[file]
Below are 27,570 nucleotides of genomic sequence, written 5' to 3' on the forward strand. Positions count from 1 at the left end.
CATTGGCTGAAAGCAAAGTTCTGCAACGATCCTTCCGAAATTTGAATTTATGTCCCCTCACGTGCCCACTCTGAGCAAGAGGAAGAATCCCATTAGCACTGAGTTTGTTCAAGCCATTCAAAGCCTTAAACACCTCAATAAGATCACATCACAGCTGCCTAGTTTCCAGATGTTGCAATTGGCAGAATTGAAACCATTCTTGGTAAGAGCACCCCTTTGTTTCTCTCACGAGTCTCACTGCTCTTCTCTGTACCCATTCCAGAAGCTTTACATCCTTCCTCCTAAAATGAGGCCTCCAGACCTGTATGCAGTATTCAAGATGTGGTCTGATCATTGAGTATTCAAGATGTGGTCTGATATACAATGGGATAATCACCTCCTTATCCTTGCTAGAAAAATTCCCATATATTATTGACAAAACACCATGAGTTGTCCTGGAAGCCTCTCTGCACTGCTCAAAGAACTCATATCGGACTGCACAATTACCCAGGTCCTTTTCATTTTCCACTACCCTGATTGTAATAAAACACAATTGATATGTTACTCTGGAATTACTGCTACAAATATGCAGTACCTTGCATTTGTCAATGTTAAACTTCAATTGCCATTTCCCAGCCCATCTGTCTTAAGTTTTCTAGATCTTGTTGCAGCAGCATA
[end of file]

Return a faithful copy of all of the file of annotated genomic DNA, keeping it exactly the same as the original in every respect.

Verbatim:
Below are 27,570 nucleotides of genomic sequence, written 5' to 3' on the forward strand. Positions count from 1 at the left end.
CATTGGCTGAAAGCAAAGTTCTGCAACGATCCTTCCGAAATTTGAATTTATGTCCCCTCACGTGCCCACTCTGAGCAAGAGGAAGAATCCCATTAGCACTGAGTTTGTTCAAGCCATTCAAAGCCTTAAACACCTCAATAAGATCACATCACAGCTGCCTAGTTTCCAGATGTTGCAATTGGCAGAATTGAAACCATTCTTGGTAAGAGCACCCCTTTGTTTCTCTCACGAGTCTCACTGCTCTTCTCTGTACCCATTCCAGAAGCTTTACATCCTTCCTCCTAAAATGAGGCCTCCAGACCTGTATGCAGTATTCAAGATGTGGTCTGATCATTGAGTATTCAAGATGTGGTCTGATATACAATGGGATAATCACCTCCTTATCCTTGCTAGAAAAATTCCCATATATTATTGACAAAACACCATGAGTTGTCCTGGAAGCCTCTCTGCACTGCTCAAAGAACTCATATCGGACTGCACAATTACCCAGGTCCTTTTCATTTTCCACTACCCTGATTGTAATAAAACACAATTGATATGTTACTCTGGAATTACTGCTACAAATATGCAGTACCTTGCATTTGTCAATGTTAAACTTCAATTGCCATTTCCCAGCCCATCTGTCTTAAGTTTTCTAGATCTTGTTGCAGCAGCATA